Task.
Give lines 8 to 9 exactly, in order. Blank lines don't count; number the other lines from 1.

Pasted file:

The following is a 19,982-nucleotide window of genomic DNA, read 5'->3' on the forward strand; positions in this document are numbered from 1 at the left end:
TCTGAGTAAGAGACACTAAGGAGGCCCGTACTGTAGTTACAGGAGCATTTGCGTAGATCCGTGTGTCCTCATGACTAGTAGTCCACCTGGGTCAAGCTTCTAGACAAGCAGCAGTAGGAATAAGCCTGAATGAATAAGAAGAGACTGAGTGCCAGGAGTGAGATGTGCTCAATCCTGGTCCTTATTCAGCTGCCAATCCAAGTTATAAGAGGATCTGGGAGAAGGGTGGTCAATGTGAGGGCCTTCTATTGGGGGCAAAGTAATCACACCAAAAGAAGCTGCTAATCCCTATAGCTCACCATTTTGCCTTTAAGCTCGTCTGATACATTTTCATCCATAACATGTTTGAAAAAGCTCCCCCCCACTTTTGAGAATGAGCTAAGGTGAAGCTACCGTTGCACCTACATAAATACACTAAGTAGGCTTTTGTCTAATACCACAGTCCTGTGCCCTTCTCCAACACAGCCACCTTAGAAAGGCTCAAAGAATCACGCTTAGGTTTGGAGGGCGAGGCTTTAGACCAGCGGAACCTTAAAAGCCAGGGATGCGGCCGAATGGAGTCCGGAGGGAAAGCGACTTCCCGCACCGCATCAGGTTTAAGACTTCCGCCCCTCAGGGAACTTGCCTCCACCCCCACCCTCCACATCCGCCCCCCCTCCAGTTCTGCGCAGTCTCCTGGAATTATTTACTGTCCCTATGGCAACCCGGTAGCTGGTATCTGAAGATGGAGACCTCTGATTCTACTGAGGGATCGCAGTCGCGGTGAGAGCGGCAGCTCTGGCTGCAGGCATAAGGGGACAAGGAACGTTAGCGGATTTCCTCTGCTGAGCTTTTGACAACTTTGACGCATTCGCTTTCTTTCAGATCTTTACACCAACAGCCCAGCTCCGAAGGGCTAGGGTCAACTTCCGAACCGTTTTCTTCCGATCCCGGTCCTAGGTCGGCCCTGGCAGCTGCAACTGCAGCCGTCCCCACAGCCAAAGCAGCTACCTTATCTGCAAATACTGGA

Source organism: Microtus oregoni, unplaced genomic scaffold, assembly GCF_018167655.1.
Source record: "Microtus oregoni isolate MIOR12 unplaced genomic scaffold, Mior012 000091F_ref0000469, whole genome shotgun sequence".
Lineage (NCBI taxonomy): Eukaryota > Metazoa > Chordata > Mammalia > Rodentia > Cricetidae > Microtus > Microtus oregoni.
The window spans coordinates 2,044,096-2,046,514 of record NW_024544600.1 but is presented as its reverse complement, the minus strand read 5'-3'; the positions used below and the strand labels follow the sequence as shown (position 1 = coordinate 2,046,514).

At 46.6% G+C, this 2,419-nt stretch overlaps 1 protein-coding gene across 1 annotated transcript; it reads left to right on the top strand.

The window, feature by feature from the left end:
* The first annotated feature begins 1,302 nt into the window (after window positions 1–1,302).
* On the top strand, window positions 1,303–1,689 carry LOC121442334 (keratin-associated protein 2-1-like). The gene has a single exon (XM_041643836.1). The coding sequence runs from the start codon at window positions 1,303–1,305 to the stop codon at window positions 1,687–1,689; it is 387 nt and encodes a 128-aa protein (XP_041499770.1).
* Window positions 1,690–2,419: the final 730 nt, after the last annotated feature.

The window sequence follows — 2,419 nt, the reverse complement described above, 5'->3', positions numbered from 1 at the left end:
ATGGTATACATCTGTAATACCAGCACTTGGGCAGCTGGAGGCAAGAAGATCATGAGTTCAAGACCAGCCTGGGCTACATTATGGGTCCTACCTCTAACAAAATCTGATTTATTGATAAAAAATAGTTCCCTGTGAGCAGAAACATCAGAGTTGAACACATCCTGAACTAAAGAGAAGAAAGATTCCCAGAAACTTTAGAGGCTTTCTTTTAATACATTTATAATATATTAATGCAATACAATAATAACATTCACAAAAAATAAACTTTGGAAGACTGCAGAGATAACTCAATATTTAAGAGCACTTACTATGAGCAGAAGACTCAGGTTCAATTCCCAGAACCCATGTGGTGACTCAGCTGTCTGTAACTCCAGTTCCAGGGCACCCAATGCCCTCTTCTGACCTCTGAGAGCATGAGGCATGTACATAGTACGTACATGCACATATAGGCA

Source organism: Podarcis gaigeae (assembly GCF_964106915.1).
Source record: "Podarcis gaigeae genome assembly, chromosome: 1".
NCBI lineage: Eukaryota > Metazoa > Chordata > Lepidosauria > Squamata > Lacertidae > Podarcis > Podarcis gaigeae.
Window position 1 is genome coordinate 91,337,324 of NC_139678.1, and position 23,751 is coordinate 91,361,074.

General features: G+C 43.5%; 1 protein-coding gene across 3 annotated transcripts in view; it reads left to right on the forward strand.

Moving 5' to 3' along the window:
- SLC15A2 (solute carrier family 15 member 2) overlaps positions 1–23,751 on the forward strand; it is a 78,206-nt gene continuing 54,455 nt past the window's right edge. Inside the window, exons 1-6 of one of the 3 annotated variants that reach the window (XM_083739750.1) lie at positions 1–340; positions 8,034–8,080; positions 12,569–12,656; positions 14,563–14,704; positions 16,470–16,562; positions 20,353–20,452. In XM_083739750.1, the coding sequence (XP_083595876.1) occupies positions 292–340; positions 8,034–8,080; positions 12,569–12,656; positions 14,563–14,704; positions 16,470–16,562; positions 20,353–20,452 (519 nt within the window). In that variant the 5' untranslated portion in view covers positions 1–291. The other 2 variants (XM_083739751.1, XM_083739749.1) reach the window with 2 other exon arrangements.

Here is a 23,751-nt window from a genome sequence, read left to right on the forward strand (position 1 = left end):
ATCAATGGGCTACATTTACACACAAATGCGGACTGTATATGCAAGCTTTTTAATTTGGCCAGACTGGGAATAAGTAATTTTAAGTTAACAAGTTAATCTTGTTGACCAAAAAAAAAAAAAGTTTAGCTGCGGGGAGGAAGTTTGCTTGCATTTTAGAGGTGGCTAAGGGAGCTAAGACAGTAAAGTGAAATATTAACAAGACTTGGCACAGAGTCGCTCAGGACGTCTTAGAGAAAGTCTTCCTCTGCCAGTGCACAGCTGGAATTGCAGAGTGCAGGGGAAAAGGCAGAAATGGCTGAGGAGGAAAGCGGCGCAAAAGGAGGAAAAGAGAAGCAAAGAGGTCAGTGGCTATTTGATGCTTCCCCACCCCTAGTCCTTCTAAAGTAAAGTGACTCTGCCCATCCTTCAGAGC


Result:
The window, feature by feature from the left end:
* The first annotated feature begins 1,302 nt into the window (after window positions 1–1,302).